There hasn't been as much drilling, especially in a gulf where they had had the drilling ban for quite a while, and they don't expect that their earnings are going to go up a whole lot before about 2015, but from there on out, things look really sweet.

Steven Halpern: Is Kinder Morgan a similar situation?

Jim Powell: Kinder Morgan is a pipeline company and it has been boosting its dividend rate by 8% a year, which is really pretty darn good. They are currently paying 7.3%. Kinder Morgan stands to benefit a great deal from all the gas and oil deposits that are being exploited today.

Most of the oil is being moved by train and is being moved, to some extent, by trucking, because the pipeline infrastructure hasn't existed in the right places where they're finding all this stuff. Very inconvenient, but the pipelines are being expanded.

They're so much cheaper to move by pipeline, that I just seen nothing but growth for all the major pipeline companies, including Kinder Morgan Energy Partners (KMP).

There is also a merger being proposed between Kinder Morgan Energy Partners and Kinder Morgan which has a different stock symbol, which could supercharge returns. I like both of those companies in the energy area.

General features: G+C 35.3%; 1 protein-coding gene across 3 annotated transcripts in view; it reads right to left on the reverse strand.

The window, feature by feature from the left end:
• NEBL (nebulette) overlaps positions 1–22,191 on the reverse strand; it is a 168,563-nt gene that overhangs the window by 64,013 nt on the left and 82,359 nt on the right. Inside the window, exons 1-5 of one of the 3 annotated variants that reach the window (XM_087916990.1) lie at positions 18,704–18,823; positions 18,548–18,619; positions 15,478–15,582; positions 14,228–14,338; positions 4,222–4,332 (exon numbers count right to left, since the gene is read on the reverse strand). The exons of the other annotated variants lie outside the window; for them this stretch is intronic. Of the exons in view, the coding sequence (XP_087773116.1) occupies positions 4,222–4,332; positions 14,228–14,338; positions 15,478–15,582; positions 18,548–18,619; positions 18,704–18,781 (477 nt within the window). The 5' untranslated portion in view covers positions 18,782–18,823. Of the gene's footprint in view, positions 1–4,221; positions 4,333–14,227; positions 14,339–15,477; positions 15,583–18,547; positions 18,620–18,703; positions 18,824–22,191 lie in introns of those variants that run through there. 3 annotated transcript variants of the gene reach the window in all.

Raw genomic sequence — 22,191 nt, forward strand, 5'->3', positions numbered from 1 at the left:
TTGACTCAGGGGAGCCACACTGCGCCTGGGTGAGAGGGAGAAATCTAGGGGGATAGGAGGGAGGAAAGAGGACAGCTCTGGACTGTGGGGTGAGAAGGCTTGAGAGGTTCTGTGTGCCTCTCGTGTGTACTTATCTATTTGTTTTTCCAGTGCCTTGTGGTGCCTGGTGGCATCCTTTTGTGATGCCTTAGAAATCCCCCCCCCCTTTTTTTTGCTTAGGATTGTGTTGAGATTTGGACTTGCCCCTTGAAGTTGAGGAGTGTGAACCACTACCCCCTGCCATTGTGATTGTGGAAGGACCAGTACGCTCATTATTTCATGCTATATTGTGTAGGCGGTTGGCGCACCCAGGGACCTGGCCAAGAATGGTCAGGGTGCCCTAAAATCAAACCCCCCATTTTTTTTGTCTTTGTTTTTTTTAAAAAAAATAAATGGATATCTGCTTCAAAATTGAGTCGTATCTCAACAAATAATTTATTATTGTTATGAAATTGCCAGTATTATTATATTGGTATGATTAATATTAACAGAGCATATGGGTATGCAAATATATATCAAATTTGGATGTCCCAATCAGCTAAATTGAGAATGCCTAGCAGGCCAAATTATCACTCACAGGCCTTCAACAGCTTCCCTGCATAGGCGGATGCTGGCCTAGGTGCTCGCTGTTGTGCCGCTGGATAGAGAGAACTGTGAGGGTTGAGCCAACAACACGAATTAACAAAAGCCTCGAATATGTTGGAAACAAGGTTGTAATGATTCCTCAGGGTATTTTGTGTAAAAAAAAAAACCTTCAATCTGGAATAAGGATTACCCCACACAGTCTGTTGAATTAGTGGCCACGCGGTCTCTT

Steven Halpern: Now also on your list of blue chip dividend payers, are a number of pharmaceutical companies. In particular, you highlighted GlaxoSmithKline (GSK), Eli Lilly (LLY), and Merck (MRK). What are your overall thoughts on these healthcare companies?

Jim Powell: The pharmaceutical companies, I almost think of them as Rip Van Winkles. They seem to do nothing for many years, and then, all of a sudden, collectively they wake up and they start doing deals, and they start bringing out new drugs and boosting their R&D activities.

Every time they do that, they go into another growth cycle, and I think we're at the cusp of seeing that occur once again.

GlaxoSmithKline earnings are pretty flat. They've got problems with China accusing them of making bribes in order to further their business, but they're buying Novartis vaccine division, and, because that makes more sense for them, and they're selling, or actually trading to Novartis, some of their oncology assets, because that makes more sense for Novartis.

Eli Lilly for example, just to stay with the trading back and forth, bought Novartis' animal health division which makes a great deal of sense for them. Merck is the leader in immunotherapy drugs and its working deals to increase its R&D in that area.